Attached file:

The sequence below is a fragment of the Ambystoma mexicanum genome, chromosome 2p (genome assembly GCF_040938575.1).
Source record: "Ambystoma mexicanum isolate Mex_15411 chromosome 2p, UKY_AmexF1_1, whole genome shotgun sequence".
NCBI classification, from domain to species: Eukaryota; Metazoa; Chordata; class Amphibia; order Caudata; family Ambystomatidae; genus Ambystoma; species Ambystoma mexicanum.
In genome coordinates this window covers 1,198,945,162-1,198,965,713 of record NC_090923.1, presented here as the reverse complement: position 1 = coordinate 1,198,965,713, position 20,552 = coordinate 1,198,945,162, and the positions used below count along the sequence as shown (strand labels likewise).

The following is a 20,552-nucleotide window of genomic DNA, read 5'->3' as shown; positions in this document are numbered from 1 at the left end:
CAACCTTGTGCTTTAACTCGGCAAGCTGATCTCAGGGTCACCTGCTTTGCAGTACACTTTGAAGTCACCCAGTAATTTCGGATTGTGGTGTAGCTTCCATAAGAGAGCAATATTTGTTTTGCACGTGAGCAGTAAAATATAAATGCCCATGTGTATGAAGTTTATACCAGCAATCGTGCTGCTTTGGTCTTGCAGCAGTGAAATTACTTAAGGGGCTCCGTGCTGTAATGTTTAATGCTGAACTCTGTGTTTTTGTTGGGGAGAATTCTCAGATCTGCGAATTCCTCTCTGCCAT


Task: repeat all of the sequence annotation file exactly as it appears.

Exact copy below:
The sequence below is a fragment of the Ambystoma mexicanum genome, chromosome 2p (genome assembly GCF_040938575.1).
Source record: "Ambystoma mexicanum isolate Mex_15411 chromosome 2p, UKY_AmexF1_1, whole genome shotgun sequence".
NCBI classification, from domain to species: Eukaryota; Metazoa; Chordata; class Amphibia; order Caudata; family Ambystomatidae; genus Ambystoma; species Ambystoma mexicanum.
In genome coordinates this window covers 1,198,945,162-1,198,965,713 of record NC_090923.1, presented here as the reverse complement: position 1 = coordinate 1,198,965,713, position 20,552 = coordinate 1,198,945,162, and the positions used below count along the sequence as shown (strand labels likewise).

The following is a 20,552-nucleotide window of genomic DNA, read 5'->3' as shown; positions in this document are numbered from 1 at the left end:
CAACCTTGTGCTTTAACTCGGCAAGCTGATCTCAGGGTCACCTGCTTTGCAGTACACTTTGAAGTCACCCAGTAATTTCGGATTGTGGTGTAGCTTCCATAAGAGAGCAATATTTGTTTTGCACGTGAGCAGTAAAATATAAATGCCCATGTGTATGAAGTTTATACCAGCAATCGTGCTGCTTTGGTCTTGCAGCAGTGAAATTACTTAAGGGGCTCCGTGCTGTAATGTTTAATGCTGAACTCTGTGTTTTTGTTGGGGAGAATTCTCAGATCTGCGAATTCCTCTCTGCCAT